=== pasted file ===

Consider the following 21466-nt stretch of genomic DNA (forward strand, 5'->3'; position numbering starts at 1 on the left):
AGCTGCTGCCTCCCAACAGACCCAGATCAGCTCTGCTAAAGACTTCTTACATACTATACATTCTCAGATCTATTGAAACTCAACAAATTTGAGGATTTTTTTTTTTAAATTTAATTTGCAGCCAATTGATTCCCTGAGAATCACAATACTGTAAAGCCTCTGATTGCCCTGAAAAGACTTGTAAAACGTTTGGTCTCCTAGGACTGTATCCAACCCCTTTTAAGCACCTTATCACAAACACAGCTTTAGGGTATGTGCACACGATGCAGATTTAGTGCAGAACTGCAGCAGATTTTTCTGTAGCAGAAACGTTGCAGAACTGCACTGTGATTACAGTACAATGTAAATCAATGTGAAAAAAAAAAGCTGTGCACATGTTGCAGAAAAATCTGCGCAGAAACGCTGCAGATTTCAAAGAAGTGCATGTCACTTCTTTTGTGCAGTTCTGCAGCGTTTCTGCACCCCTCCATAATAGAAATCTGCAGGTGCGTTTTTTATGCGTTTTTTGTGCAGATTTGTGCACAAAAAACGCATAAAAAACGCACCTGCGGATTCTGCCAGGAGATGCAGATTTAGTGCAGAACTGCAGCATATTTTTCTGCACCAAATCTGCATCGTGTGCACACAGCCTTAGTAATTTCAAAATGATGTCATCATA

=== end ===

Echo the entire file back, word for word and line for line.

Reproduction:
Consider the following 21466-nt stretch of genomic DNA (forward strand, 5'->3'; position numbering starts at 1 on the left):
AGCTGCTGCCTCCCAACAGACCCAGATCAGCTCTGCTAAAGACTTCTTACATACTATACATTCTCAGATCTATTGAAACTCAACAAATTTGAGGATTTTTTTTTTTAAATTTAATTTGCAGCCAATTGATTCCCTGAGAATCACAATACTGTAAAGCCTCTGATTGCCCTGAAAAGACTTGTAAAACGTTTGGTCTCCTAGGACTGTATCCAACCCCTTTTAAGCACCTTATCACAAACACAGCTTTAGGGTATGTGCACACGATGCAGATTTAGTGCAGAACTGCAGCAGATTTTTCTGTAGCAGAAACGTTGCAGAACTGCACTGTGATTACAGTACAATGTAAATCAATGTGAAAAAAAAAAGCTGTGCACATGTTGCAGAAAAATCTGCGCAGAAACGCTGCAGATTTCAAAGAAGTGCATGTCACTTCTTTTGTGCAGTTCTGCAGCGTTTCTGCACCCCTCCATAATAGAAATCTGCAGGTGCGTTTTTTATGCGTTTTTTGTGCAGATTTGTGCACAAAAAACGCATAAAAAACGCACCTGCGGATTCTGCCAGGAGATGCAGATTTAGTGCAGAACTGCAGCATATTTTTCTGCACCAAATCTGCATCGTGTGCACACAGCCTTAGTAATTTCAAAATGATGTCATCATA